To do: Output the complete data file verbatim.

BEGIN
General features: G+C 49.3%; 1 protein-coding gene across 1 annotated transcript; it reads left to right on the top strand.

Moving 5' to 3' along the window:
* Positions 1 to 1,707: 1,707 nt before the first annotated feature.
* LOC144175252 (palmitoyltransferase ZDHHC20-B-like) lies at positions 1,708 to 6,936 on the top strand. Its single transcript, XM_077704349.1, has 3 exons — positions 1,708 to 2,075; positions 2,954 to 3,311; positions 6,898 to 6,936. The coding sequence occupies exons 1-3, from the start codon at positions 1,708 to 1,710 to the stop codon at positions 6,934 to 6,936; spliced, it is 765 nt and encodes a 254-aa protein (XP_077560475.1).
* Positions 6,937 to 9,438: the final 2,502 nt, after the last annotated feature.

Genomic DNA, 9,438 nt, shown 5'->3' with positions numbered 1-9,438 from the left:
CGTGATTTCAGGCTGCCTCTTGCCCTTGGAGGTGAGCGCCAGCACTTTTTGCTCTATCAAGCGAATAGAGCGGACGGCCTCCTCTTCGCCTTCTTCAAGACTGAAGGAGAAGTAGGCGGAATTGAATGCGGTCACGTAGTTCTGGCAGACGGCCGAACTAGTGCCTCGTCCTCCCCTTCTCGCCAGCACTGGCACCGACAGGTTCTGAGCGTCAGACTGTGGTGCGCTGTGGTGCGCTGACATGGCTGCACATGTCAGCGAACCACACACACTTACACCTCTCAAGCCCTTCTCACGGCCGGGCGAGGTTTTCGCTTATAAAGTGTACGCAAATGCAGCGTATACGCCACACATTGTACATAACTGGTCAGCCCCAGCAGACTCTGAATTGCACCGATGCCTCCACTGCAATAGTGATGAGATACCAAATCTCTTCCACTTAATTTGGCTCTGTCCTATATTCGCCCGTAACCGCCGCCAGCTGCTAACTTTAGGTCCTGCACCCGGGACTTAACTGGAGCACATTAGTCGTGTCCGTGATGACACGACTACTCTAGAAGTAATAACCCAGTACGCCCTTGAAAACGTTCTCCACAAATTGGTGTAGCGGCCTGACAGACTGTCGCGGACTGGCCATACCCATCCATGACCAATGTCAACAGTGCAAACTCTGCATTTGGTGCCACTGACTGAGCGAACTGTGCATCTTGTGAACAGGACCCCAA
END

General features: G+C 49.3%; 1 protein-coding gene across 1 annotated transcript; it reads left to right on the top strand.

Moving 5' to 3' along the window:
* Positions 1 to 1,707: 1,707 nt before the first annotated feature.
* LOC144175252 (palmitoyltransferase ZDHHC20-B-like) lies at positions 1,708 to 6,936 on the top strand. Its single transcript, XM_077704349.1, has 3 exons — positions 1,708 to 2,075; positions 2,954 to 3,311; positions 6,898 to 6,936. The coding sequence occupies exons 1-3, from the start codon at positions 1,708 to 1,710 to the stop codon at positions 6,934 to 6,936; spliced, it is 765 nt and encodes a 254-aa protein (XP_077560475.1).
* Positions 6,937 to 9,438: the final 2,502 nt, after the last annotated feature.

Genomic DNA, 9,438 nt, shown 5'->3' with positions numbered 1-9,438 from the left:
CGTGATTTCAGGCTGCCTCTTGCCCTTGGAGGTGAGCGCCAGCACTTTTTGCTCTATCAAGCGAATAGAGCGGACGGCCTCCTCTTCGCCTTCTTCAAGACTGAAGGAGAAGTAGGCGGAATTGAATGCGGTCACGTAGTTCTGGCAGACGGCCGAACTAGTGCCTCGTCCTCCCCTTCTCGCCAGCACTGGCACCGACAGGTTCTGAGCGTCAGACTGTGGTGCGCTGTGGTGCGCTGACATGGCTGCACATGTCAGCGAACCACACACACTTACACCTCTCAAGCCCTTCTCACGGCCGGGCGAGGTTTTCGCTTATAAAGTGTACGCAAATGCAGCGTATACGCCACACATTGTACATAACTGGTCAGCCCCAGCAGACTCTGAATTGCACCGATGCCTCCACTGCAATAGTGATGAGATACCAAATCTCTTCCACTTAATTTGGCTCTGTCCTATATTCGCCCGTAACCGCCGCCAGCTGCTAACTTTAGGTCCTGCACCCGGGACTTAACTGGAGCACATTAGTCGTGTCCGTGATGACACGACTACTCTAGAAGTAATAACCCAGTACGCCCTTGAAAACGTTCTCCACAAATTGGTGTAGCGGCCTGACAGACTGTCGCGGACTGGCCATACCCATCCATGACCAATGTCAACAGTGCAAACTCTGCATTTGGTGCCACTGACTGAGCGAACTGTGCATCTTGTGAACAGGACCCCAA